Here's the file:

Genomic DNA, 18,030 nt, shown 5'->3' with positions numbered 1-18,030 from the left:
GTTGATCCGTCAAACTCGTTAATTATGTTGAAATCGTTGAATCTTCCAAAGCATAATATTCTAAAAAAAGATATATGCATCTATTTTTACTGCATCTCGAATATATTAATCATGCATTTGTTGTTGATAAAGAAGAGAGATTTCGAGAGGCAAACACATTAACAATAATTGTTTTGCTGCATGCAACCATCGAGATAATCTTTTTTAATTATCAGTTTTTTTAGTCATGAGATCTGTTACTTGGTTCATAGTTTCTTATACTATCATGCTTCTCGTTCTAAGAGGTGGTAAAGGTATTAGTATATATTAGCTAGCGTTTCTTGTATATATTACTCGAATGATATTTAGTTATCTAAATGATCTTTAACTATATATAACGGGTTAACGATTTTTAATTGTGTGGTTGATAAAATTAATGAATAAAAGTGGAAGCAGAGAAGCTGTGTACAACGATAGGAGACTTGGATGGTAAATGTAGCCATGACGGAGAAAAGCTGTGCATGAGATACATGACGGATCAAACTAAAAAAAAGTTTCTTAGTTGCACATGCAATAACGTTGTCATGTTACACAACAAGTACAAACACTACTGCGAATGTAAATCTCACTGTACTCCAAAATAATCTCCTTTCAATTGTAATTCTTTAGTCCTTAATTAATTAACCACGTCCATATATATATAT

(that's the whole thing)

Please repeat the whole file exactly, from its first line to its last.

Genomic DNA, 18,030 nt, shown 5'->3' with positions numbered 1-18,030 from the left:
GTTGATCCGTCAAACTCGTTAATTATGTTGAAATCGTTGAATCTTCCAAAGCATAATATTCTAAAAAAAGATATATGCATCTATTTTTACTGCATCTCGAATATATTAATCATGCATTTGTTGTTGATAAAGAAGAGAGATTTCGAGAGGCAAACACATTAACAATAATTGTTTTGCTGCATGCAACCATCGAGATAATCTTTTTTAATTATCAGTTTTTTTAGTCATGAGATCTGTTACTTGGTTCATAGTTTCTTATACTATCATGCTTCTCGTTCTAAGAGGTGGTAAAGGTATTAGTATATATTAGCTAGCGTTTCTTGTATATATTACTCGAATGATATTTAGTTATCTAAATGATCTTTAACTATATATAACGGGTTAACGATTTTTAATTGTGTGGTTGATAAAATTAATGAATAAAAGTGGAAGCAGAGAAGCTGTGTACAACGATAGGAGACTTGGATGGTAAATGTAGCCATGACGGAGAAAAGCTGTGCATGAGATACATGACGGATCAAACTAAAAAAAAGTTTCTTAGTTGCACATGCAATAACGTTGTCATGTTACACAACAAGTACAAACACTACTGCGAATGTAAATCTCACTGTACTCCAAAATAATCTCCTTTCAATTGTAATTCTTTAGTCCTTAATTAATTAACCACGTCCATATATATATAT